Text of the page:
It's a week I'm glad to see over. It was a heavy week; feeling like a hamster in a wheel, racing to get nowhere. Nothing really accomplished; getting out of it sweaty and exhausted, same place I started. But it's the way it goes.
I'm tired (as usual when I post) and stink of work day and cigarette smoke. I spent the late evening with neighbours of ours, drinking black tea with too much sugar, wreathed in smoke from handrolled cigarettes.
The neighbours; he's from Quebec, she's Cree, from Saskatchewan. I am more comfortable with them than with people my own age. He translated French recipes for me and we discussed WWII and his years in the Canadian airforce in the 1950's. I think the most fulfilling part of spending time with them is I know they like me; they call me "girl", send me off with gifts, invite me back. And that sure is something these days. Maybe I'm jaded, but my faith in people of my generation dwindles. People are so involved, so engaged, but there's so little community: They already have friends, church, committments. It seems there's little room or time to get to know another person or extend oneself. And it's rare that I can tell if someone genuinely wants my company or not.
So it's a strange mixture of feelings I sit here stewing in. Frustration, satisfaction, gratitude, disappointment, peace, uncertainty. Like something's healing. Like I want to lash out.
I feel frustrated with my faith. I feel frustrated with my hang ups. I wonder if I'll ever be in a social structure of believers; of people who can be real and help each other grow. I sometimes miss old friendships, however unhealthy. But I'm alien to the old; yet don't fit the new. Clumsy limbo. Awkward participant.
But I guess wherever this is going, I feel the molding. I can see that I need time; time to come out of the narcotic haze. Time to see my real personality cut loose. Time to be formed in the shape I have been rebelling against for so long. Time to let ingested untruths seep away. Time for Martin and I to see to each other's core, to find in each other more wholeness and blessing than we thought earthly possible.
"I know that everything God does will endure for ever; nothing can be added to it and nothing taken from it. God does it so that men will revere him."
"Behold, it was for my welfarethat I had great bitterness; but in love you have delivered my life from the pit of destruction, for you have cast all my sins behind your back."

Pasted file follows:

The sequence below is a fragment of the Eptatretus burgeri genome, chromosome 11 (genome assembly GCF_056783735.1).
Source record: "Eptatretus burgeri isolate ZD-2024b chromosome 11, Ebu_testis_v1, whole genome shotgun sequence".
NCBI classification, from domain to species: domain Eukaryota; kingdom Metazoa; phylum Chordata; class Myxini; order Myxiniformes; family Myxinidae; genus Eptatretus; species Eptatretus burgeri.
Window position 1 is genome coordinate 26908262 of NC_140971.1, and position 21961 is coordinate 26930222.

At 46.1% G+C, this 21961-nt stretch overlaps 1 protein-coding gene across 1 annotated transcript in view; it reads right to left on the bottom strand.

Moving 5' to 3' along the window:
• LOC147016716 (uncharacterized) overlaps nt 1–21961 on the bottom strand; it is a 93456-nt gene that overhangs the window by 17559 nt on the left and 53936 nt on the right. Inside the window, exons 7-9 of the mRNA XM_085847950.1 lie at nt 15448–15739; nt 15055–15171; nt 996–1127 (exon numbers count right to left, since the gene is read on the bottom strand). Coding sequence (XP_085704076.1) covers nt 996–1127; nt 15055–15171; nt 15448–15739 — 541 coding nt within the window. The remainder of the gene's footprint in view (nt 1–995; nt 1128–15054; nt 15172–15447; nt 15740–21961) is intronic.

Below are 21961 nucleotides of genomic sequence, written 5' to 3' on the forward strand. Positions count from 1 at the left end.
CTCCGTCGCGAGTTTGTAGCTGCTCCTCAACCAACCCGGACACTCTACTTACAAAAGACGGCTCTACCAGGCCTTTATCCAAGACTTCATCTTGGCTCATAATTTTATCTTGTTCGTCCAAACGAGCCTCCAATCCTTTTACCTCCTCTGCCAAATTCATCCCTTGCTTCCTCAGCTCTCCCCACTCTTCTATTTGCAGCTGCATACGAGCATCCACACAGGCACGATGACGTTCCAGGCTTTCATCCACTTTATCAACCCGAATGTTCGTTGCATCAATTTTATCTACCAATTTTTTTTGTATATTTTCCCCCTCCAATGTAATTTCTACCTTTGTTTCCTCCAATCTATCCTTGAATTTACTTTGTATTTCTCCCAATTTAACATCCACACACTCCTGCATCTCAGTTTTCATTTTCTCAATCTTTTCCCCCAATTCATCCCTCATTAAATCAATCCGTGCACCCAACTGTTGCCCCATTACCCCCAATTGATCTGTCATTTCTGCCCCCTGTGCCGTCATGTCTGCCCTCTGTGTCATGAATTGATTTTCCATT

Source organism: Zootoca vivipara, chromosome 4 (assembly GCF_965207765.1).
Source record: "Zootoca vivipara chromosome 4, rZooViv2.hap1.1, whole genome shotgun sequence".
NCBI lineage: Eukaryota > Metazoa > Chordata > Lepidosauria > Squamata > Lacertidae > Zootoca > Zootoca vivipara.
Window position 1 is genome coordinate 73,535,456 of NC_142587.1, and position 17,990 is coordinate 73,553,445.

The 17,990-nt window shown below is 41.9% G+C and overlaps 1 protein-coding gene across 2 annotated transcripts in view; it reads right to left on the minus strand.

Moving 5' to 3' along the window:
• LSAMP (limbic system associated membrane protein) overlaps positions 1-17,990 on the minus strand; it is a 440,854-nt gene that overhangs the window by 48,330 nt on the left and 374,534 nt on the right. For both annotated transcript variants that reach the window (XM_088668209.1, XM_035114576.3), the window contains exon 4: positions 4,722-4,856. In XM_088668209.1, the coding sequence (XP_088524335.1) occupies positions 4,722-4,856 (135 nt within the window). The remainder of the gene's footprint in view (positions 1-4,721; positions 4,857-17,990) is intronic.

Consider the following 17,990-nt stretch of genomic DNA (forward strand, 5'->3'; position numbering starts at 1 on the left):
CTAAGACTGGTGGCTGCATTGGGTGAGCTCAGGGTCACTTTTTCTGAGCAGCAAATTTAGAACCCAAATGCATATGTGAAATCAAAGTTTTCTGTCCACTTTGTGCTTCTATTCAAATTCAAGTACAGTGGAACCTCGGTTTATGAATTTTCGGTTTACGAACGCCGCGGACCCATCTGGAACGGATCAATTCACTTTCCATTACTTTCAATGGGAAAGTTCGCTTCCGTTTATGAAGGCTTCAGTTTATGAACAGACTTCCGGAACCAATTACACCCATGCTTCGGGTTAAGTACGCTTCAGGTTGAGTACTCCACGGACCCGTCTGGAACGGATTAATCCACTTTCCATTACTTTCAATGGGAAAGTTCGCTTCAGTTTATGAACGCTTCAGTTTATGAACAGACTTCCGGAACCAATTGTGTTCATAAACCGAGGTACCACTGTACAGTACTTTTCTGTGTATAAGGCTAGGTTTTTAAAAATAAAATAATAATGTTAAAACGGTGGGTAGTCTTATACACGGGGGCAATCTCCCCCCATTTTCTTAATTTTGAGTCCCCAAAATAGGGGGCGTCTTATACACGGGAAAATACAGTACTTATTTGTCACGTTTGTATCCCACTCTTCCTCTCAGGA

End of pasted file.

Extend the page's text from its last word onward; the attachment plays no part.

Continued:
Ah, vacation. Tranquil, blessed, fleeting. Over all too quickly. I fully intended to write about Sweden and our time there (it's the best way to remember) but really, I've been too relaxed to feel like doing so. But here I am. Martin - he's one hour into his graveyard shift. I've got good, raw tunes going and moccasins to keep my feet warm.
Our travels left me both satisfied and strangely empty. It was a near-perfect respite. I had a lovely sense of familiarity in Martin's parents home; happy, at ease, feeling welcome and appreciated. His dad - a merry, well-read, warm-hearted man. His mom - smart, hard-working, the ultimate hostess. She has filled my daydreams with vanilla pastries, Swedish strawberries, home-baked bread, buttery cheeses, cream sauces, gooey carrot cake, rhubarb soup and pie, oh my. I never did weigh myself upon my return home. Why spoil it all? It was a food-lovers paradise. That's all I should say on that particular subject, or I shall weep over my keyboard.
There's so much I could say, and it all falls flat on the screen. I was sad to go. It seemed like we were leaving many good things behind... I felt sad and impotent, feeling Martin's heartache as he said goodbye to his nieces and nephews. He said they would remember less of him with the passage of time, and I had to work hard to hold back the tears. I fear that as well - but I hope it won't be so.
What I enjoyed most, in no particular order:
- Our Swedish wedding celebration, basking in the support Martin's family and friends
- Swimming and sunbathing with Martin at a lovely, calm lake
- Eating a whole bowl of wild blueberries with a spoon
- Blowing bubbles with the kids - I was strange but cool with the ability to make giant bubbles
- Sitting in Martin's parent's beautiful backyard arbour
- The crystal clear pure silence
- Receiving welcoming hugs - warm, good, real hugs
- Mocking stupid American movies with Martin on the plane
- The wood floors and artistic window sills
- Pastries at every meal
- Going "mining" with our parents in a very dark, cold mine
- The curious, blushing looks of Martin's nephews
- Standing at the rail of a ferry in the fresh, clean wind
- The cathedral in Uppsala
- Sharing a basket of fresh strawberries in the sun
- Understanding far more Swedish than I ever expected
- Beating Martin soundly at minigolf
- Soft beds, feather pillows, heavenly-smelling laundry soap
- Martin's nephew teaching me to count to 10 in Svenska
- Soaking in the fact I now have another fun, loving family
- The medival churches and climbing the tower of one
- Taking a little boat slowly across a sunset lake
Now, I must commence my study of Swedish with real fervour, and I must convince Martin to speak more around the home so my mouth can become bilingual. I've mastered "Can you pass the dessert, " and now I must move onto other basics.
Hm. Still relaxed. Still sleepy. Methinks I will go find my book where I left it and burrow under a quilt. Adjö!